Just like the first tool for testing ‘GraphViz’ I briefly described earlier, today’s tool is not limited to be used in testing.
In most of my projects, I use the command line a lot. My colleague Marcus Franke pointed me to autojump, which allows you to quickly navigate directory structures, as well as open folders in a GUI tool like the Finder (or Pathfinder) on a Mac (and I’m sure it works similarly on Windows & Linux).
As the project page says:
autojump is a faster way to navigate your filesystem. It works by maintaining a database of the directories you use the most from the command line.
I use a Mac (most of the time) as well as Homebrew, so the installation of autojump was simple:
brew install autojump
After using cd to navigate to my most visited directories to ‘train’ auto jump, I can use ‘j d’ to jump into my dev folder, which is where I keep all my project directories:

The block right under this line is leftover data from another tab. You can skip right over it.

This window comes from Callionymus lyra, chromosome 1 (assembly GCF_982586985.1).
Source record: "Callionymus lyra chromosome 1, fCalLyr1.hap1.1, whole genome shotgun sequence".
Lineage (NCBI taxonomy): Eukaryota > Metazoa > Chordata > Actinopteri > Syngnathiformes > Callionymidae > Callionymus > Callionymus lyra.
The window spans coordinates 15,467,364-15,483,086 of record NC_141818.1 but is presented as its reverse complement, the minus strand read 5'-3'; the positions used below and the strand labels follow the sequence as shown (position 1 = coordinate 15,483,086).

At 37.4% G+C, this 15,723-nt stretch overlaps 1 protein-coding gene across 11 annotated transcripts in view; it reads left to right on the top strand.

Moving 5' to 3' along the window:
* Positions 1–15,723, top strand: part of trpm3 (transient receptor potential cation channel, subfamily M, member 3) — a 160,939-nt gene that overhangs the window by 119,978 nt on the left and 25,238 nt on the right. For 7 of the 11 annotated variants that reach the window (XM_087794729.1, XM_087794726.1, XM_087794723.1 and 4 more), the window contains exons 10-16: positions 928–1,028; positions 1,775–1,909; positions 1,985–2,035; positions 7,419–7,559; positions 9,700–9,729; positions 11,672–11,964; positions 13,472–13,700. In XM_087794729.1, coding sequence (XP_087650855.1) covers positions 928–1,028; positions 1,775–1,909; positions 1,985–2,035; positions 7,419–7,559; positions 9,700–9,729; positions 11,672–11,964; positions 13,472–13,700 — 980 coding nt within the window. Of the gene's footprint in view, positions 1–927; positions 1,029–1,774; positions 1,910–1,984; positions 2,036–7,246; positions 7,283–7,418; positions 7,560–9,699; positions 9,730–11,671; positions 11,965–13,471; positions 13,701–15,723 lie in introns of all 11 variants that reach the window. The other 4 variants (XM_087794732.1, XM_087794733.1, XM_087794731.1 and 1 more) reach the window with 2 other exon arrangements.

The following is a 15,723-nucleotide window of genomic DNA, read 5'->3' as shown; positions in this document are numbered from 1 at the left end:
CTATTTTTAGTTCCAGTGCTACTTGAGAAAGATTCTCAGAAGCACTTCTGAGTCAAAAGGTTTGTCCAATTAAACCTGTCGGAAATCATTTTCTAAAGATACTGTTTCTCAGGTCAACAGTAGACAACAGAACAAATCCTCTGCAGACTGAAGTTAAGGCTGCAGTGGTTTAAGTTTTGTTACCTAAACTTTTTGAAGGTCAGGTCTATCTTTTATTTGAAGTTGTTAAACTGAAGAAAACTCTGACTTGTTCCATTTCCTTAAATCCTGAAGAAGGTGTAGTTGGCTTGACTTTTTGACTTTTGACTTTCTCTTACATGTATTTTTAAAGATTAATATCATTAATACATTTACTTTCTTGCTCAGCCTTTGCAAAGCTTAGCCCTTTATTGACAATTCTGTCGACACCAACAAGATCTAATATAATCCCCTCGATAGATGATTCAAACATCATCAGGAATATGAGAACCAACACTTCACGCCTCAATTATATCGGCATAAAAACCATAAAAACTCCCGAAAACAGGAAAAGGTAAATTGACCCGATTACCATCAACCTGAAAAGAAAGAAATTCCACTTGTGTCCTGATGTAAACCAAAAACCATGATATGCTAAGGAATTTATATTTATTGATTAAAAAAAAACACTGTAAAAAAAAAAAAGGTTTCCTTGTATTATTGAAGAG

$ j d /Users/stephan/dev ~/dev $
Yes, it’s just three key strokes: ‘j’, space and ‘d’. I like this quick way to jump between directories, because it’s a lot less typing (compared to entering the real path names) and moving back and forth in the directory structure is pretty easy and fast.
Ah, I use cdargs + bash autocompletion for the same effect. BTW, what are your conference plans for this year? I’m thinking Brighton Ruby Conference, Rulu, and Baruco.
For now: Baruco and the Agile Testing Days.